Mr. Earl Branch testified that he was a retired railroad employee with over forty-four years of service and that on January 7, 1971, he was waiting for a bus at 83rd Street and Cottage Grove Avenue when the defendant drove up and offered to drive the witness to his home, located at 238 West 90th Place. Mr. Branch testified that he detected no odor of alcohol emanating from the defendant during the ride prior to the accident, that the windows of the automobile were closed due to the cold outside, and that if the defendant had been drinking the witness would not have ridden with him. Mr. Branch testified that in the years that he had known the defendant, the latter's eyes always looked red. He further stated that the defendant did nothing by voice, conduct, or the like, which would indicate that he was under the influence of alcohol, and the witness was of the opinion that the defendant was not under the influence of alcohol at the time of the mishap.
Mr. Anthony Lowery, the operator of the second vehicle involved in the accident, testified on behalf of the defendant, although he had originally been called as a witness by the People. Mr. Lowery stated that after the mishap occurred, he entered the front passenger side of the defendant's vehicle to exchange information with the defendant. He stated that the windows to the vehicle were closed, that he detected no odor of alcohol emanating from the defendant, and that there was no indication that defendant had been drinking. He stated that defendant was cooperative, and that the condition of the defendant's eyes was the same at the time of trial as it was at the time of the mishap. Mr. Lowery was of the opinion that the defendant was not under the influence of alcohol at the time of the mishap. The witness also denied that he summoned the police for the purpose of having the defendant arrested for driving while intoxicated, stating that he summoned the police solely to report the accident. Both Mr. Branch and Mr. Lowery testified that the accident was "unavoidable" due to the icy and narrow conditions of the street.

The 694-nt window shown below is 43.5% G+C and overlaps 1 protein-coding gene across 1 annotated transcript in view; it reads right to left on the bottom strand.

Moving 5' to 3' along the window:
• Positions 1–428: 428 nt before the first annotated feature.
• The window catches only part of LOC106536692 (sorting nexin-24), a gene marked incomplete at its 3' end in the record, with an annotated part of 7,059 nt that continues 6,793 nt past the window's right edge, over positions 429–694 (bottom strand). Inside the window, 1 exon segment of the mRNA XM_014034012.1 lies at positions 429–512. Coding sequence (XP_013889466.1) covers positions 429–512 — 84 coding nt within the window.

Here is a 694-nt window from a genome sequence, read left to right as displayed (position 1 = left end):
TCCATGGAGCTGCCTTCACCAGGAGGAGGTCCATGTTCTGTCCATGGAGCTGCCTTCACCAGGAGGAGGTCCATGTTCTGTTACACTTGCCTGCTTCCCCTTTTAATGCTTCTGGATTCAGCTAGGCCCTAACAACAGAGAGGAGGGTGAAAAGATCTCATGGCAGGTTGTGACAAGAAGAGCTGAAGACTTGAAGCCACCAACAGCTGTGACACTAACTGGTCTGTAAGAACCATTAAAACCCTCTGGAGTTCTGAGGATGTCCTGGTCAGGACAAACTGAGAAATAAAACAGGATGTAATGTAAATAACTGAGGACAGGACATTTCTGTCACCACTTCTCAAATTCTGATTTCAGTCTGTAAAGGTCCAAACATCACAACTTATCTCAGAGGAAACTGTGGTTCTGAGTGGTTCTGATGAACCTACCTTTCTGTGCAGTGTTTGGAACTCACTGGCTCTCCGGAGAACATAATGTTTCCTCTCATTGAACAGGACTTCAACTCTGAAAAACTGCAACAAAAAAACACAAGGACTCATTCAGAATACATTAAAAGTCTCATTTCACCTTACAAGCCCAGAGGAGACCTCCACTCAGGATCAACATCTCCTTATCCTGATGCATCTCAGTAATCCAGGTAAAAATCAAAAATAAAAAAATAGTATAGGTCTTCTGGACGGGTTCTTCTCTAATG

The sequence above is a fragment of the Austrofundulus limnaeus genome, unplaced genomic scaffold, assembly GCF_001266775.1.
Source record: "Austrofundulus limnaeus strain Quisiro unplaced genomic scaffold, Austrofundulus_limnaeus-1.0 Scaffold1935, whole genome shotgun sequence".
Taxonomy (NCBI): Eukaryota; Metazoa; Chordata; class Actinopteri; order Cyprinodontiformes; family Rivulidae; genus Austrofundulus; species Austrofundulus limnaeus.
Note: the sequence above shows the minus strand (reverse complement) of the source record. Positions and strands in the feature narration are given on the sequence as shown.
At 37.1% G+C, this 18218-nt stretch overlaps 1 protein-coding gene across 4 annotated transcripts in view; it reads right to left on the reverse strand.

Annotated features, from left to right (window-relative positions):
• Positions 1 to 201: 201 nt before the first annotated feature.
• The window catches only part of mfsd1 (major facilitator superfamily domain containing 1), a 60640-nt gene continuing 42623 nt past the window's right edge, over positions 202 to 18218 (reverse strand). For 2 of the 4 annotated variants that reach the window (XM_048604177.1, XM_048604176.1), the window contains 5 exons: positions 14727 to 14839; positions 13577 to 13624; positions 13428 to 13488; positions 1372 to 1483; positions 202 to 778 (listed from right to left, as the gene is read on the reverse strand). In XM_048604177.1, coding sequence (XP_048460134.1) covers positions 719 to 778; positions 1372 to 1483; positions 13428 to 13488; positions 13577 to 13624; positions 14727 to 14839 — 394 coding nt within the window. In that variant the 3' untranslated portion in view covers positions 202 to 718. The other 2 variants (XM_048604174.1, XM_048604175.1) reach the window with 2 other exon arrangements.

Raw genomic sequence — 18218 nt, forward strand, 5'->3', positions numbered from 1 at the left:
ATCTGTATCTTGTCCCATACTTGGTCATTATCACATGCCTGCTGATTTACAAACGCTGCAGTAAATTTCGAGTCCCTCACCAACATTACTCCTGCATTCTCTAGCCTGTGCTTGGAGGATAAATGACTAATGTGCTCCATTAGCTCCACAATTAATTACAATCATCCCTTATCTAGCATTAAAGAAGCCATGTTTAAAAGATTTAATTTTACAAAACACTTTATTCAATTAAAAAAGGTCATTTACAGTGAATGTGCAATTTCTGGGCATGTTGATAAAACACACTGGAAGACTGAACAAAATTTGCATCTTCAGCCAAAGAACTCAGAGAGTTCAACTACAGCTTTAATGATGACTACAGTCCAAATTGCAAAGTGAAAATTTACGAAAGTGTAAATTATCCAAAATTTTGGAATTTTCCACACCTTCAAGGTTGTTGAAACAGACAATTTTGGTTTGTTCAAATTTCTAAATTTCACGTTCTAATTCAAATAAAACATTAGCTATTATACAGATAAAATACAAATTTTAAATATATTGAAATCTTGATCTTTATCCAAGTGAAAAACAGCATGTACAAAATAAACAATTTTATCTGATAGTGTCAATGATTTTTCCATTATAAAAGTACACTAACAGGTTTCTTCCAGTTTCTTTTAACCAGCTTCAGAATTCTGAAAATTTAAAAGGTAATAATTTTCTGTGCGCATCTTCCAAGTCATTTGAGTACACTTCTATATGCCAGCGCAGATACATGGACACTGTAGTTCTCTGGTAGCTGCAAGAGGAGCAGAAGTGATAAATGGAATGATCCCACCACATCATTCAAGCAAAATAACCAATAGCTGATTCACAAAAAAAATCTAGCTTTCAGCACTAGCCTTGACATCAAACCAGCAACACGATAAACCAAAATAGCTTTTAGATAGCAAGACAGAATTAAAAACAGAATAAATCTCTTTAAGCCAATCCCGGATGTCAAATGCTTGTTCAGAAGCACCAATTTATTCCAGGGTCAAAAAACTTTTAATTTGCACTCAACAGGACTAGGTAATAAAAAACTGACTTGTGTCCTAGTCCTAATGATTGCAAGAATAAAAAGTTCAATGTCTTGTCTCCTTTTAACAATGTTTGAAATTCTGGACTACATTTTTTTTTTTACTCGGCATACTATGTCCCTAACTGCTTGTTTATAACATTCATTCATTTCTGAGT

The trial judge found the defendant not guilty of driving too fast for conditions and of driving to the left of center, but found defendant guilty of driving while under the influence of intoxicating liquor.
The defendant has raised three contentions on this appeal, but it is necessary to consider only the contention that defendant was not proved guilty beyond a reasonable doubt. Upon a consideration of the record we conclude that the defendant was not proved guilty beyond a reasonable doubt.
• 1, 2 Although no scientific proof of intoxication need be offered by the People to sustain a finding of intoxication (People v. Bies, 2 Ill. App.3d 1001, 276 N.E.2d 364), the foregoing summary of the evidence shows that the unsupported testimony of the police officer is directly and cogently contradicted by the testimony of the defendant's passenger, of the defendant himself, and of the other party to the accident. There exists a reasonable doubt as to the guilt of the defendant, and for that reason the judgment is reversed. See People v. Clark, 123 Ill. App.2d 41, 259 N.E.2d 636.
GOLDBERG, P.J., and LYONS, J., concur.